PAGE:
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Chinese Indifferent to 1st Adult Comic Magazine

Comic Times, claimed to be China's first adult comic magazine, published its third issue late this month but the market seems quite indifferent.


The first two issues of the monthly magazine, targeting readers from 18 to 30 years of age, had sold one third of the total copies, said a bookstall owner at the entry of a subway station in Beijing.


"The sales are mediocre. We are still developing the market," Li Yuping, chief editor of the magazine published in central China's Hunan Province, told Xinhua on telephone. "But we believe there is huge potential."


Wednesday's Beijing Morning Post quoted a bookseller as saying that the magazine was not "adult" at all and that's why it did not sell well.


"Adult comics do not always imply more sex and violence. They are about the lives of grown-ups, such as jobs, relations and marriage which are seldom covered by comic books for teenagers," Li said.


A Japanese TV series Love Stories in Tokyo, which had been hot in China, was adapted from an adult comic series in Japan.


Young Chinese born after the 1970s have been fans of comic books, mostly Japanese comics whose characters usually have big and round eyes.


A survey made by the leading gateway website Netease in late 2003 showed that 44.1 percent of urban youths like reading comic books.


There is a market for adult comics on the Chinese mainland since those born in the 1970s and early 1980s have grown up, found jobs and married, but most of comic books in China are for children and teenagers, Li said.


However, analysts here are not so optimistic as Li. Beijing Morning Post's criticism said readers are not ready to buy a comic magazine though they might like comic books and grown-up comic readers are still much fewer than those of comics for young people.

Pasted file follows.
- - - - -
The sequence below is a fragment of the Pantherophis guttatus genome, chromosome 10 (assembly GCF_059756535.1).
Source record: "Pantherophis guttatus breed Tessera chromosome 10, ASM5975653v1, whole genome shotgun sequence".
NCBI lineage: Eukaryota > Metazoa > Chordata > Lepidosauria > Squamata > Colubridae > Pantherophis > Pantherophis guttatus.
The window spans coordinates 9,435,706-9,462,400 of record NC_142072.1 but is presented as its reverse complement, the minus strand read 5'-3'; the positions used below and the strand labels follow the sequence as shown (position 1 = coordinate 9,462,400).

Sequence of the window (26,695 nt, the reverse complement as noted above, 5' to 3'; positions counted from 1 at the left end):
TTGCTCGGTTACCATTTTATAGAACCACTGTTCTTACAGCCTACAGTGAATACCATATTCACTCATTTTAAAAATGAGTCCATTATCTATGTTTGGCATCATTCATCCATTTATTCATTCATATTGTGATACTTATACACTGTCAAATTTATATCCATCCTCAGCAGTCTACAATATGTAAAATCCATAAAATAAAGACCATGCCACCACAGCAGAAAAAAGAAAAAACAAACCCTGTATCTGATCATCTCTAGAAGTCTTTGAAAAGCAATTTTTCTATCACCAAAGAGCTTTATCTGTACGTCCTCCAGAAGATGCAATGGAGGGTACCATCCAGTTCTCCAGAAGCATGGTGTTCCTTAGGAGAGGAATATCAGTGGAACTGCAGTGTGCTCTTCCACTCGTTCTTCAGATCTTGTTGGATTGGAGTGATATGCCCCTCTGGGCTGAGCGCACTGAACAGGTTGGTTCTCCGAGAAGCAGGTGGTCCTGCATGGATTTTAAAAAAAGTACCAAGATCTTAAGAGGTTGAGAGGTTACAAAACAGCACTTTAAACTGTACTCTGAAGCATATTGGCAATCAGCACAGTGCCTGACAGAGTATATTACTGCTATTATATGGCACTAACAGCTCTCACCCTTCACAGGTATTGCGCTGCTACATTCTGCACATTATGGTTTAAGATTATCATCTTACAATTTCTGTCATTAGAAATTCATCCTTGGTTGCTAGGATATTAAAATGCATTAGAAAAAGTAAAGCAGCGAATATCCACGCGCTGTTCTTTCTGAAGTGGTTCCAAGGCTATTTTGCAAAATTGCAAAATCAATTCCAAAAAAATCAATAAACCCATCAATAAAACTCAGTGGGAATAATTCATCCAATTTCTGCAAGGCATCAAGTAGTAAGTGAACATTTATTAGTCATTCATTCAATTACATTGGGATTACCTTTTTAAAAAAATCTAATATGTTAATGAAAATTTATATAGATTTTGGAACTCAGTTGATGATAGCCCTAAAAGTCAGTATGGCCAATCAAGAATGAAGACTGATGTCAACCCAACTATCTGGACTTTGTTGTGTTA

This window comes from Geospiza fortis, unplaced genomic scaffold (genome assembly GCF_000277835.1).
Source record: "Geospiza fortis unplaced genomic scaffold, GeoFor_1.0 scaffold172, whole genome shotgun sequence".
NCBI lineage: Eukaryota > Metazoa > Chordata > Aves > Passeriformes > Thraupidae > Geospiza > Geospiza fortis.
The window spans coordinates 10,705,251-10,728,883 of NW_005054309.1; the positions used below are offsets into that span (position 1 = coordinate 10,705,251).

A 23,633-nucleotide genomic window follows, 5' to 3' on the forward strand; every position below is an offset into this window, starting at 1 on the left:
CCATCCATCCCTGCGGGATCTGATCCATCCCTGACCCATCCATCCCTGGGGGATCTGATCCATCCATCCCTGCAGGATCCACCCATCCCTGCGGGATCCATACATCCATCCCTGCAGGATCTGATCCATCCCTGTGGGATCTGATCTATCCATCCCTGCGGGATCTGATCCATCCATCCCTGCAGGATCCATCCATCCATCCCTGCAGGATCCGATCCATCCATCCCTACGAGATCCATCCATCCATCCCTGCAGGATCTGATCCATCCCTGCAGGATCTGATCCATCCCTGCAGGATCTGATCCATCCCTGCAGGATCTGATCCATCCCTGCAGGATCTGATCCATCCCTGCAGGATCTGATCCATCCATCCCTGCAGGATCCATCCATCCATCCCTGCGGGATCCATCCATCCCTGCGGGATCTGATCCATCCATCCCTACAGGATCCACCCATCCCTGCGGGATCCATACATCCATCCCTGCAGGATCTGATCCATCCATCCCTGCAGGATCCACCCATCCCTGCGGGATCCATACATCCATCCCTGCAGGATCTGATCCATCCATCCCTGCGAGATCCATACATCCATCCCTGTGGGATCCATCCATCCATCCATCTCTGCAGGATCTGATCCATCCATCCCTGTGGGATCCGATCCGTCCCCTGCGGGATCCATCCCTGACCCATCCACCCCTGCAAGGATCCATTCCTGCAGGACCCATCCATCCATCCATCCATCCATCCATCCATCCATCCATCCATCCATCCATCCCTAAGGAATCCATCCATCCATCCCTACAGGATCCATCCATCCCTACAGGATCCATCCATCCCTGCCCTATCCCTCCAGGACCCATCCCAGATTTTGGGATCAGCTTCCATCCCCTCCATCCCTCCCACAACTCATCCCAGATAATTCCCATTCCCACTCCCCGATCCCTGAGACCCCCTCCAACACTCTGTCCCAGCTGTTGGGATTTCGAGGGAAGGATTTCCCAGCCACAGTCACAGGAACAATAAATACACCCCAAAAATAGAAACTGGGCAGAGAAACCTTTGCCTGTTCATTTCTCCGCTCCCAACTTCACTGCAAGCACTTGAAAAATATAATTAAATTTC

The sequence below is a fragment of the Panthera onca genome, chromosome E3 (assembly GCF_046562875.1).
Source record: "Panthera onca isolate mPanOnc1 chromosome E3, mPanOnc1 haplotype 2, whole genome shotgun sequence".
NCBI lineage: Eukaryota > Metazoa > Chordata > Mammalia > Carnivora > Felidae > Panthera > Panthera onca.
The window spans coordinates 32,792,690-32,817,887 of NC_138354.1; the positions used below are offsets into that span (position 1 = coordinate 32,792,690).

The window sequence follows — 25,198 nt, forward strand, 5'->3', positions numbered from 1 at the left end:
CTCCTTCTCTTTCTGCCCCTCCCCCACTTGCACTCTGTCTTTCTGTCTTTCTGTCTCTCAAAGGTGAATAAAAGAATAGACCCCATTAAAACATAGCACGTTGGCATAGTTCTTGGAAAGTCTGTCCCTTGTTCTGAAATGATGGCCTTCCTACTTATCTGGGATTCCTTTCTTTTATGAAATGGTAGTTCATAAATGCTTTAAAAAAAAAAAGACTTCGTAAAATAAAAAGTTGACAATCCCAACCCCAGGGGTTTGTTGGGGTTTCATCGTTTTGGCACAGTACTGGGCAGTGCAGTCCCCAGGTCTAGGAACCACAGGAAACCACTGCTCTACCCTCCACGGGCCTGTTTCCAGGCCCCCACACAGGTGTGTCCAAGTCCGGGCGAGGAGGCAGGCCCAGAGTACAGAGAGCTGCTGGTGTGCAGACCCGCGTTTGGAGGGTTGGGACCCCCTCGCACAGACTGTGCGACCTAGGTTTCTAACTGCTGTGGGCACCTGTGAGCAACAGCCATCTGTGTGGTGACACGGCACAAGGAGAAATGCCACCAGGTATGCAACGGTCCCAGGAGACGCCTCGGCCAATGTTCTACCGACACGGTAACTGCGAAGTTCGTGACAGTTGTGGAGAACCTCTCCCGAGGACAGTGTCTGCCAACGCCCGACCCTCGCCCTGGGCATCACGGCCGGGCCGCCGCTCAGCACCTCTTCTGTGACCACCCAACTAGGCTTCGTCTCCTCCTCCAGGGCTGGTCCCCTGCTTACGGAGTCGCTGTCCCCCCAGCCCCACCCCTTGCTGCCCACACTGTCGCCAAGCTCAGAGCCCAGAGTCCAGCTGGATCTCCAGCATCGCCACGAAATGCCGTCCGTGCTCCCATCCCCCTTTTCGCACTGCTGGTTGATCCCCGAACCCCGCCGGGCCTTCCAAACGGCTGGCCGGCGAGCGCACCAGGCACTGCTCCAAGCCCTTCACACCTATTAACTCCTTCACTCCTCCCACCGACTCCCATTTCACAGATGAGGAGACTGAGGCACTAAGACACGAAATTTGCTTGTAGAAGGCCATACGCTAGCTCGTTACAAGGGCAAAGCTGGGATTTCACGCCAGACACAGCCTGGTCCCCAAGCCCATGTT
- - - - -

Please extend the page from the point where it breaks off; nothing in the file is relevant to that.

Some 50,000 copies of the magazine are printed per issue and they are sold in most big and medium-sized cities in the mainland.


"The biggest difficulty we meet is to find good cartoonists," Li said. "Most cartoonists on the mainland are skilled at drawing but unable to write an attractive script."


The magazine signed three popular Taiwan cartoonists whose comic books are bestsellers in China to draw serial comics in every issue, but mainland cartoonists contributed to the most works in the magazine.


The magazine has bought the copyright of a popular online novel Born in 1976 and plans to adapt it to a comic serial but is stilling searching for the right cartoonist.


"We may also put out comics with more sexy content if only they are acceptable for Chinese culture," Li said.


They are trying to buy the copyright of Paradise Lost, not the poem of John Milton but an amateur Japanese novel popular in China, to adapt it to a comic.


(Xinhua News Agency February 28, 2004)


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